Aesthetic outcome and complications of simple interrupted versus running subcuticular sutures in facial surgery: A randomized controlled trial

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Abstract

Background:

The suturing technique and its associated complications could affect cosmetic outcome after facial surgery. Literature on this topic is limited.

Objective:

To compare the cosmetic results 12 months after treatment and complications associated with simple interrupted sutures (SIS) versus running subcuticular sutures (RSS) in facial surgery.

Methods:

A randomized, controlled multicenter trial was performed. Adults receiving dermatologic surgery on the face were randomized to receive SIS or RSS for wound closure. The primary outcome was the overall opinion score on the Patient and Observer Scar Assessment Scale (POSAS) 12 months after surgery. Secondary outcomes were the complication rates and scores according to alternative methods for assessment of cosmetic outcome. The observer of cosmetic outcome was blinded to treatment assignment.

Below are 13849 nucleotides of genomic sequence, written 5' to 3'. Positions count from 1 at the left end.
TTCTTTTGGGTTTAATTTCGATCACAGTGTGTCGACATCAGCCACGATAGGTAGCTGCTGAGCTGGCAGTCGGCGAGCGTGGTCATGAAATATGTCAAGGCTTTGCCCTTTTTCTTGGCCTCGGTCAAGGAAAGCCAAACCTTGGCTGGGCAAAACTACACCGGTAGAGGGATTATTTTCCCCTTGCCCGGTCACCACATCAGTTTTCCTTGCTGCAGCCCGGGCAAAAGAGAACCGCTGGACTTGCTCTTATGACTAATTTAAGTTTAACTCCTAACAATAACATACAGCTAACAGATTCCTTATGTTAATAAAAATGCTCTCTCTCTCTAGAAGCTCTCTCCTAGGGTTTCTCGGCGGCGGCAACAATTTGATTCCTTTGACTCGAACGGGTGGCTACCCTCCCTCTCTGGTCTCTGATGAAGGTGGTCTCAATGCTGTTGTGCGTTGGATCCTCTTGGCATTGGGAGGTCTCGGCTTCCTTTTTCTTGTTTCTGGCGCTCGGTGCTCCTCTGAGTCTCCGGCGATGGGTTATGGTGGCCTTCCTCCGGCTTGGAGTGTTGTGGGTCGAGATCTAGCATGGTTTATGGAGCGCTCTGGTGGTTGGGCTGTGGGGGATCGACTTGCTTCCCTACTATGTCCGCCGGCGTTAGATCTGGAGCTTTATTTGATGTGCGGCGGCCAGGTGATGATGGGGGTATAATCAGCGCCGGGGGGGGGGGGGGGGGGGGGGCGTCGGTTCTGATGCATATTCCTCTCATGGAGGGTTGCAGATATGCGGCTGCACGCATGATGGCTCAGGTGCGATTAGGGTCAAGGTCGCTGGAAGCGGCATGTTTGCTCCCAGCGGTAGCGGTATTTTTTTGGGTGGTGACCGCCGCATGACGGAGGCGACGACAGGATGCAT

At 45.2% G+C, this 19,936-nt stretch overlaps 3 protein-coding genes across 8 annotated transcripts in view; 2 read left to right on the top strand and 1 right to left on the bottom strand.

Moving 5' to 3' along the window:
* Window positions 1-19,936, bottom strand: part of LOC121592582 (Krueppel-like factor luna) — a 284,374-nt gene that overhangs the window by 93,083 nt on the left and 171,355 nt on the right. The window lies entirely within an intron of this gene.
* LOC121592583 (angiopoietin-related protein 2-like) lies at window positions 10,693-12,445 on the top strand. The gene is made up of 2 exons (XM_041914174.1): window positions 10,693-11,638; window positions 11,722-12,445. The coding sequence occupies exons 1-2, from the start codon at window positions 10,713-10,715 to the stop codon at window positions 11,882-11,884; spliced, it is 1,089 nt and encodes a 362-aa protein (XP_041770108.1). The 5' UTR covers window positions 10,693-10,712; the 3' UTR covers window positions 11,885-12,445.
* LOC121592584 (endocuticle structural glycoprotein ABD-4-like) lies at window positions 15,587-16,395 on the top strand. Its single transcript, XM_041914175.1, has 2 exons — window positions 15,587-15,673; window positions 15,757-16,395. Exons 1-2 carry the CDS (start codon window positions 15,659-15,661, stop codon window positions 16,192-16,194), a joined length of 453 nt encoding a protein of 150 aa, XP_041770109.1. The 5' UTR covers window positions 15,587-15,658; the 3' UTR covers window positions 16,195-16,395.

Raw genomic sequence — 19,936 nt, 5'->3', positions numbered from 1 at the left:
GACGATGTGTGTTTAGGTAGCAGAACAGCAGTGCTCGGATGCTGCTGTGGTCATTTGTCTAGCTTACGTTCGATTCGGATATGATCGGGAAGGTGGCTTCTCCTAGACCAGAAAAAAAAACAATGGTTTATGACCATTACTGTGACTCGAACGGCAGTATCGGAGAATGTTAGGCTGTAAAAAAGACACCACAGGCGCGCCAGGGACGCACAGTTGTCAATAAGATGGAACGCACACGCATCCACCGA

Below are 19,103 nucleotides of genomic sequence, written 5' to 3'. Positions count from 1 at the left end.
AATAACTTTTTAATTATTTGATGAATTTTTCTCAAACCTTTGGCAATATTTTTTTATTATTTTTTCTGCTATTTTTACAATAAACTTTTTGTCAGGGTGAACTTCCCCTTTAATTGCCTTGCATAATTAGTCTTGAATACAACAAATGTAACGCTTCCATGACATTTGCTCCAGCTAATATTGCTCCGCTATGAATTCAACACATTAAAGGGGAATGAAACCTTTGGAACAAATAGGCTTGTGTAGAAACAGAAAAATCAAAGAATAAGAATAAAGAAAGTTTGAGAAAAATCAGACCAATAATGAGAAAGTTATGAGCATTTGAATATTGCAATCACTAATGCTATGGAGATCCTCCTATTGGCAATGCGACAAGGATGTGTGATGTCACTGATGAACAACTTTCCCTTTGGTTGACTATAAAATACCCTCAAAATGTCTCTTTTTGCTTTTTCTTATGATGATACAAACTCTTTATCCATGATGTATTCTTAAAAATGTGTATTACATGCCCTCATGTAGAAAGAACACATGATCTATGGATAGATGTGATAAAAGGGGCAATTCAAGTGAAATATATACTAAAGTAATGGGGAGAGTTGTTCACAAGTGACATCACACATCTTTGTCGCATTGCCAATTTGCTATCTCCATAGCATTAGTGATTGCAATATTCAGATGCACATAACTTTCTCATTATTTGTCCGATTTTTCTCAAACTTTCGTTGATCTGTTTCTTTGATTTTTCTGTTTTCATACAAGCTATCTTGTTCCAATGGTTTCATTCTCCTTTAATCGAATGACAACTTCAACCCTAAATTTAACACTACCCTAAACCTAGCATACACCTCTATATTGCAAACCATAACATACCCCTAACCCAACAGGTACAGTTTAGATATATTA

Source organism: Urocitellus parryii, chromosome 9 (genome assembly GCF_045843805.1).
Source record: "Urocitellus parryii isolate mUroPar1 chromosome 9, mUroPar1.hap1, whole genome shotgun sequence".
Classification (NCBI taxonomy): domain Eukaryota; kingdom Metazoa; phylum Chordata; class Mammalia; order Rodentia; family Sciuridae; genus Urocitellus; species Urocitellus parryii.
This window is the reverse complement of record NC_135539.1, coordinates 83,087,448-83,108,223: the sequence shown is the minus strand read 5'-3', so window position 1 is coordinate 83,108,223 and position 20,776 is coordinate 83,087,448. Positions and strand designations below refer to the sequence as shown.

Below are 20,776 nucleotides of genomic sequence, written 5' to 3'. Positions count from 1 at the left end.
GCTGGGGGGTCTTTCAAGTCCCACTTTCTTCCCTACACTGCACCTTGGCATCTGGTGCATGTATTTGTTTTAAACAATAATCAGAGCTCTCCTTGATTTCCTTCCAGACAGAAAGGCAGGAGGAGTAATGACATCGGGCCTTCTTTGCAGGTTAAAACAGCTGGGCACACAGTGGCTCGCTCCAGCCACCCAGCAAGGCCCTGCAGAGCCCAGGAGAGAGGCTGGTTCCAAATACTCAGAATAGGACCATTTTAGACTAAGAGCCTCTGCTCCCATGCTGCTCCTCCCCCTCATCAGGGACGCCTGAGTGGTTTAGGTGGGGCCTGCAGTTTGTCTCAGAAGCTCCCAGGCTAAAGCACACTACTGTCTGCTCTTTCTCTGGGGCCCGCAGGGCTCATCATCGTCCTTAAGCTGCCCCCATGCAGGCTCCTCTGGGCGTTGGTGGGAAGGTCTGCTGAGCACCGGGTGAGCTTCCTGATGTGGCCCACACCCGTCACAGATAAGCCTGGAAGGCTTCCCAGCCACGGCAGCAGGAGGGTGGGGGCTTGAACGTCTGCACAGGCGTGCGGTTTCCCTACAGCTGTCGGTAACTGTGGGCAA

Results:

142 patients were randomized to receive SIS (n = 73) or RSS (n = 69). Twelve months after surgery, the median score of the overall opinion on the POSAS was 2.0 (range 1–8) according to the patients and 3.0 (range 1–8) according to the observer in both groups. In the RSS group, hyper- or hypoesthesia was reported more often.

Limitations:

The cosmetic result was assessed by 1 observer.

Conclusion:

SIS and RSS in facial surgery resulted in comparable cosmetic outcomes. RSS was more often associated with hyper- or hypoesthesia.

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